Business World, 26 May 2015

Studies show that countries that have invested in public infrastructure have a competitive edge over others who have not. But when governments underinvest in infrastructure, making it deficient and unreliable, then infrastructure becomes a major constraint to long-term growth.

new President. He is expected to build on what his predecessors have done before. But the harsh reality is that the incumbent President has done very little to close the infrastructure gap. As a result, the Philippines continues to lag behind its ASEAN-5 neighbors.

Necessarily, the first order of business for the next President will be to close the huge infrastructure gap. That is the consensus among rating agencies such as Standard & Poor’s and international financial organizations like the International Monetary Fund, the World Bank, and the Asian Development Fund.

Not surprisingly, the present Philippine economy is a bit more vibrant than the economy before it because, first, of policy reforms done in the past, and, second, because of the current low-interest-rate policy environment owing to the global recession of 2008 and 2009. For example, the economy can grow faster now because of the deregulation of the telecommunication industry, and so with the oil industry.

At the same time, the economy slowed down in some years in the past because of unusually damaging natural and man-made calamities. The Cory Aquino administration was faced with the earthquakes in northern Philippines and the Mt. Pinatubo eruptions. The Asian financial crises reduced economic growth at the tail end of the Ramos administration, which spilled over to the first of the truncated Estrada administration.

The economy screeched to a halt during Arroyo’s penultimate year due to the global recession. The economy under Aquino III suffered as a result of the Zamboanga siege, the Bohol-Cebu earthquake, and the killer typhoon Yolanda.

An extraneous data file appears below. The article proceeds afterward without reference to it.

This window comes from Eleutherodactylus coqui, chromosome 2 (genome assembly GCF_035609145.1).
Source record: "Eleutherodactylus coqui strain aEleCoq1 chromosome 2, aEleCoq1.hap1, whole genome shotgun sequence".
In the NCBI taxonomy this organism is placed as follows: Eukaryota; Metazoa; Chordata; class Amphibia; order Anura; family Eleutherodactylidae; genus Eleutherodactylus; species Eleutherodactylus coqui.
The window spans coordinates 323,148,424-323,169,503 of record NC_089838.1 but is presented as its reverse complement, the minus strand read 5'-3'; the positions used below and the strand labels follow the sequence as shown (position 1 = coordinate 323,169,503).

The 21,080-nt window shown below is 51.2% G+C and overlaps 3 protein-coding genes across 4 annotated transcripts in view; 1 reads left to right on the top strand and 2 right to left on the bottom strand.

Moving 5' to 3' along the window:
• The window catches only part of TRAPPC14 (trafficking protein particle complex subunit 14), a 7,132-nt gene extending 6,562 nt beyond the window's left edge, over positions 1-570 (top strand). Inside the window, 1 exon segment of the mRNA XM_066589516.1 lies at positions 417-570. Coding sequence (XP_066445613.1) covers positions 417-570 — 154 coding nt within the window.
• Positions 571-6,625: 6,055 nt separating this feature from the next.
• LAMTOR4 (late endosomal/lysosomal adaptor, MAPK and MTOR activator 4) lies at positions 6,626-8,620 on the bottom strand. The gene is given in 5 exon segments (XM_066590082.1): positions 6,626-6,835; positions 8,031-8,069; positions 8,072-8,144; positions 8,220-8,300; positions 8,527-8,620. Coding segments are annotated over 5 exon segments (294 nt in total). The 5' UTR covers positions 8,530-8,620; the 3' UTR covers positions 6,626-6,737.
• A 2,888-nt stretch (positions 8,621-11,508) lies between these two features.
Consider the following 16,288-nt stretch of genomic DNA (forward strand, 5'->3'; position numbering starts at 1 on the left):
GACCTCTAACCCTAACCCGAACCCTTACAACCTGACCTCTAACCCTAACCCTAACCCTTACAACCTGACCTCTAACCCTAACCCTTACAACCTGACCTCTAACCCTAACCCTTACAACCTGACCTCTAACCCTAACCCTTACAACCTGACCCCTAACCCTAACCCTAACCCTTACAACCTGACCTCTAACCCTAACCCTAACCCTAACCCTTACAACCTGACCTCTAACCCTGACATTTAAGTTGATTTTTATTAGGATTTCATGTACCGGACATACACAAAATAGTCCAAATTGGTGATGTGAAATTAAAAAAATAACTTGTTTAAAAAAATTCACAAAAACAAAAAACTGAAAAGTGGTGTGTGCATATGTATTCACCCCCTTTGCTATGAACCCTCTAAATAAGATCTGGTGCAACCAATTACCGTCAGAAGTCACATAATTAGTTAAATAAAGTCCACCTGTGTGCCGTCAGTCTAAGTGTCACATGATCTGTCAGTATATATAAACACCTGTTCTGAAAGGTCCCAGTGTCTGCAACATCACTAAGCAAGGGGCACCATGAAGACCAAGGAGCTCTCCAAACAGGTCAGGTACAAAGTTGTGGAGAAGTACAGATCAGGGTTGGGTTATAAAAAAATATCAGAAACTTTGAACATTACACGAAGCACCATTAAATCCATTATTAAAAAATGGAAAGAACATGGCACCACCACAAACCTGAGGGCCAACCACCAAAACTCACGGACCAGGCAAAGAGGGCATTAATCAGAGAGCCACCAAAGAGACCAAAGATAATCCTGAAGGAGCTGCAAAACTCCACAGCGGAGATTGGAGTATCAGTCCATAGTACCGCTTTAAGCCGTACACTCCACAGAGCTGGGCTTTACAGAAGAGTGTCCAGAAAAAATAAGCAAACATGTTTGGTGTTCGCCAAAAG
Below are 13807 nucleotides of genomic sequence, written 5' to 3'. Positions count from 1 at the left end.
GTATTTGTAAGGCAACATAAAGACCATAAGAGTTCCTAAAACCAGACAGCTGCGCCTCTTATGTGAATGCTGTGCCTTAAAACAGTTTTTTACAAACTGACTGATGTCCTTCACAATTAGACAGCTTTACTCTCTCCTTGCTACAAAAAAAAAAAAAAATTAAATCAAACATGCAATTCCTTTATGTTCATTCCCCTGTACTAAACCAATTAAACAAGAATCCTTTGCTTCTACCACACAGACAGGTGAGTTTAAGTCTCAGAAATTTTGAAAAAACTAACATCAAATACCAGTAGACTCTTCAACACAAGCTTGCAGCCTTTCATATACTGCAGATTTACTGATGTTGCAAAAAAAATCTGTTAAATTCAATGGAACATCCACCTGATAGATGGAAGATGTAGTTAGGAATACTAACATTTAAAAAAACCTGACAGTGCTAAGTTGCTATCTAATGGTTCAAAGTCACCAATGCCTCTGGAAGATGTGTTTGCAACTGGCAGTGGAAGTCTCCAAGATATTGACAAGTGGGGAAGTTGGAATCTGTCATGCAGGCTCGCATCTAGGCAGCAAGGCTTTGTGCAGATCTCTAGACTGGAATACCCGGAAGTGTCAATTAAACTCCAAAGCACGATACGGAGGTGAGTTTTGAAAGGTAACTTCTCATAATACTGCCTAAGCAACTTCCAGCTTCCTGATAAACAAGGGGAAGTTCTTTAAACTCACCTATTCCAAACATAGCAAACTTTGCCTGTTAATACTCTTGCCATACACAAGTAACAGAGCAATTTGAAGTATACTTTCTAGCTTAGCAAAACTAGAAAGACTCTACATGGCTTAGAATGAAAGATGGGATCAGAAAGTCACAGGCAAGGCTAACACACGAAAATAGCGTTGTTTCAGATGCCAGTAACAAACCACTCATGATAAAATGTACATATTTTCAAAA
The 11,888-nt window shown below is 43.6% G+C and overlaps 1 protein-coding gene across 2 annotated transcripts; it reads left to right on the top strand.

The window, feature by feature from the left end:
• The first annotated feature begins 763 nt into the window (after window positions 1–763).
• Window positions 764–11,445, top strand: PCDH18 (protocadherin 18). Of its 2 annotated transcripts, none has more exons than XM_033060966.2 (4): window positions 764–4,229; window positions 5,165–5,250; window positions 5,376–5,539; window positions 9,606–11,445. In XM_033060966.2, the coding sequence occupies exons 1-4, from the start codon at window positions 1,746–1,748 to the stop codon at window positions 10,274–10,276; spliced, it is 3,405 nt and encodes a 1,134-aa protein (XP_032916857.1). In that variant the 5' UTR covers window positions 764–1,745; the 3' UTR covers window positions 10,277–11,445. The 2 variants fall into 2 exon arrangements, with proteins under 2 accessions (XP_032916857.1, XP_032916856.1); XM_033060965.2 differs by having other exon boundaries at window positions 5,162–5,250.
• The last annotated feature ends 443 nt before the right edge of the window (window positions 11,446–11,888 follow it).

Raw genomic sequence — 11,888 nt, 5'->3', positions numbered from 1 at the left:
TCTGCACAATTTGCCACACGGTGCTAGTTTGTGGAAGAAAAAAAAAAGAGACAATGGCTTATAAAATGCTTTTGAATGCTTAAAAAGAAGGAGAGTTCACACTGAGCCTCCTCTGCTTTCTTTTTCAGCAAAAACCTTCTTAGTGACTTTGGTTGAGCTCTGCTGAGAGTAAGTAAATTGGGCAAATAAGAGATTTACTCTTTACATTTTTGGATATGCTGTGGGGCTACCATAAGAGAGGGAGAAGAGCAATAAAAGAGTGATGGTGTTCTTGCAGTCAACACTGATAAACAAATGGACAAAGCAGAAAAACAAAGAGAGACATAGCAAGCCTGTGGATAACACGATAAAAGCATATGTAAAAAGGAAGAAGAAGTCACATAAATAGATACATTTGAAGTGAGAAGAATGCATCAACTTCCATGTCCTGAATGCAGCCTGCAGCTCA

The state of Philippine public infrastructure is awful. The urban transit system (MRT and LRT) had, and continues to have, frequent breakdowns and accidents.

Traffic along the crumbling EDSA and C-5 highway is getting more and more congested every day. The same is true for major cities nationwide.

The Philippines’ airports and seaports continue to be one of the worst on Planet Earth. Power supply cannot keep up with the demand of a growing economy, making electricity supply unreliable and extremely expensive.

Actual government spending for public infrastructure is grossly deficient. For a country trying to catch up with its ASEAN-5 neighbors, the government should be spending the equivalent of 5% to 7% of gross domestic product (GDP) for well-selected public infrastructure. It has spent only between 2% and 3% of GDP.

A comparative look at the state of public infrastructure relative to our ASEAN-5 neighbors (Indonesia, Malaysia, Singapore and Thailand) shows that, while the Philippines has made some progress in some areas, it remains to be the laggard in all aspects of public infrastructure.

In terms of overall quality of infrastructure, the Philippines ranked 95th out of 144 countries included in the World Economic Forum study. It has improved 18 steps since 2010 but so did Indonesia, which ranked 72nd to the Philippines’ 95th. In a dynamic world, where the Philippines’ competitors are also moving forward, it simply has to gain ground much faster. Keeping in step with others is tantamount to no progress.